Baseball was a popular sport for everyone, activity for the players, amusement for the spectators. Some glass blowers were good players. Perhaps the residents overlooked the “horse-play and high jinks” that went along with glass blower drinking. A good baseball team was important when the team played in neighboring towns.

Card games and drinking on the porch of the Beausejour Hotel on Sundays was tolerated but definitely not approved by either the Chief of Police or the local residents who passed the hotel on their way to church.

Liquor was cheap. A large glass of whisky sold for ten cents, and a full quart of Johnny Walker or other brands was ninety cents.

Occasionally and at holiday times, glass blowers went to Winnipeg via Selkirk on the Canadian Pacific Railroad. It took about three hours to travel the thirty-nine miles. The train was a combination of two passenger coaches and several freight cars. On the return trip the train stopped and switched cars at each station. The conductor said, “We run fast and stop long.”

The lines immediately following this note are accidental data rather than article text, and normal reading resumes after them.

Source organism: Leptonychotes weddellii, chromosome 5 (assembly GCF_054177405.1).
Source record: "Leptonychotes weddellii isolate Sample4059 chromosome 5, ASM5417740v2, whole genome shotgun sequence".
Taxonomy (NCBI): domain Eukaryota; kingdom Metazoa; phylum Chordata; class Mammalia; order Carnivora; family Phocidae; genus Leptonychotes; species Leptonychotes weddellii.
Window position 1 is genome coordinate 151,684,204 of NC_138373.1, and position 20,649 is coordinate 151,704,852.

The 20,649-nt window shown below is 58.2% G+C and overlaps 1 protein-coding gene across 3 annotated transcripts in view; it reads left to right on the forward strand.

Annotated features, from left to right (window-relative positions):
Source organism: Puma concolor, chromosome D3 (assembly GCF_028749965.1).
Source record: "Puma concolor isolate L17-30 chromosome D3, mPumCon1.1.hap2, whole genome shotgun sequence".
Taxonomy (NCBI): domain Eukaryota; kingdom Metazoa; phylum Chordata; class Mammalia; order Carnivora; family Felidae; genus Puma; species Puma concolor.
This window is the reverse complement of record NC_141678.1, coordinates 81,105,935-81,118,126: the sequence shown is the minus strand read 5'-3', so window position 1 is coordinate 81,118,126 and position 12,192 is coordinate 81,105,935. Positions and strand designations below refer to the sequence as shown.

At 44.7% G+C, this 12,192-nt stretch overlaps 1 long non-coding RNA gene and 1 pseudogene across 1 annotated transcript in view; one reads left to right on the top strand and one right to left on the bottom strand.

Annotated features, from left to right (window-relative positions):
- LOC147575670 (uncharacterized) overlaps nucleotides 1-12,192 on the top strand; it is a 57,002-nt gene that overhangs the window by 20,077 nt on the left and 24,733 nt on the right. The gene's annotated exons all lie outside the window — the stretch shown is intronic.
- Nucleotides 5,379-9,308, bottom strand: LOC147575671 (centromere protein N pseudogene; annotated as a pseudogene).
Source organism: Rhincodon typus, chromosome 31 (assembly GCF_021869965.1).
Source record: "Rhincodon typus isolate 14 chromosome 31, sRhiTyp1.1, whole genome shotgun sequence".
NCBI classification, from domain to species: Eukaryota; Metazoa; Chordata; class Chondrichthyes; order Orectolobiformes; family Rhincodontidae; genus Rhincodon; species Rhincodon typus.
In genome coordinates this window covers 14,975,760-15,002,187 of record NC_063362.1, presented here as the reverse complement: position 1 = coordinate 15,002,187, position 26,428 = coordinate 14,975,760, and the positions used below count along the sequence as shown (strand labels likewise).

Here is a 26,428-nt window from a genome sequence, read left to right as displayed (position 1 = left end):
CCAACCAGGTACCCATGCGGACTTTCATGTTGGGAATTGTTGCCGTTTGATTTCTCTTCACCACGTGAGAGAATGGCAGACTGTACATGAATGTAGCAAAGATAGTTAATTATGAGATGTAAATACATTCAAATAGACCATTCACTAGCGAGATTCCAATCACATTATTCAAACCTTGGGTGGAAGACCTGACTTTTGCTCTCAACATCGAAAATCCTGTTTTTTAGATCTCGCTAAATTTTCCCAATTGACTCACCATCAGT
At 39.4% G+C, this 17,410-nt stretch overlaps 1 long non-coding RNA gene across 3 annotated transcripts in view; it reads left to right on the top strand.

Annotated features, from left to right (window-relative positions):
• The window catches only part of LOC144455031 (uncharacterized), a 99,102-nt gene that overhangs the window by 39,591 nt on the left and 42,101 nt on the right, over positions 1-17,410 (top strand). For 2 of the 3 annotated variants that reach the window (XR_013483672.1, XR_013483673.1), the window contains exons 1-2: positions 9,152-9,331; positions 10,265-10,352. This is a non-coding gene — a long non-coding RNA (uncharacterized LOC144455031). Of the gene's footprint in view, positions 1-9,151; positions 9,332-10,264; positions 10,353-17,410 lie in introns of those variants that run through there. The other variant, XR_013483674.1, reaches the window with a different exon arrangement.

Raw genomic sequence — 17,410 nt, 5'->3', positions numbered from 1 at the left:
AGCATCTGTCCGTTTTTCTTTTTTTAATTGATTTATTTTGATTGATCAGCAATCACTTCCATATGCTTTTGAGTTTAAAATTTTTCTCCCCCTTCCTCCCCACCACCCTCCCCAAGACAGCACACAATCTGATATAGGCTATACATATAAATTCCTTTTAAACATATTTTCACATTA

On these trips the glass blowers sold the whimsies they made on their own time. They included glass canes, chains, lilies, and paperweights which were eagerly sought by patrons and bartenders in Winnipeg. Later the superintendent of the glass factory stopped the activity of making whimsies on Sundays as a pastime.

During the last visit to Beausejour in September 1973, I met Louis (Whitey) Vogel, a retired farmer, who also worked as a mold boy when I was there. We shared many memories of other glass blowers. We recalled their eccentricities, habits, working conditions in the factory which were extremely difficult for men, but unbelievably hard for mold boys, ten and twelve years old. The factory was hot and the work timed for efficiency to produce containers in quantity and uniformity to meet the demand of the increasing population.

Several changes took place in the Manitoba Glass Factory within a few years. On my first trip to Beausejour in 1909, 1 was told the original glass factory was operated by Polish glass blowers who used pots for mixing glass and the European method to make the free blown containers.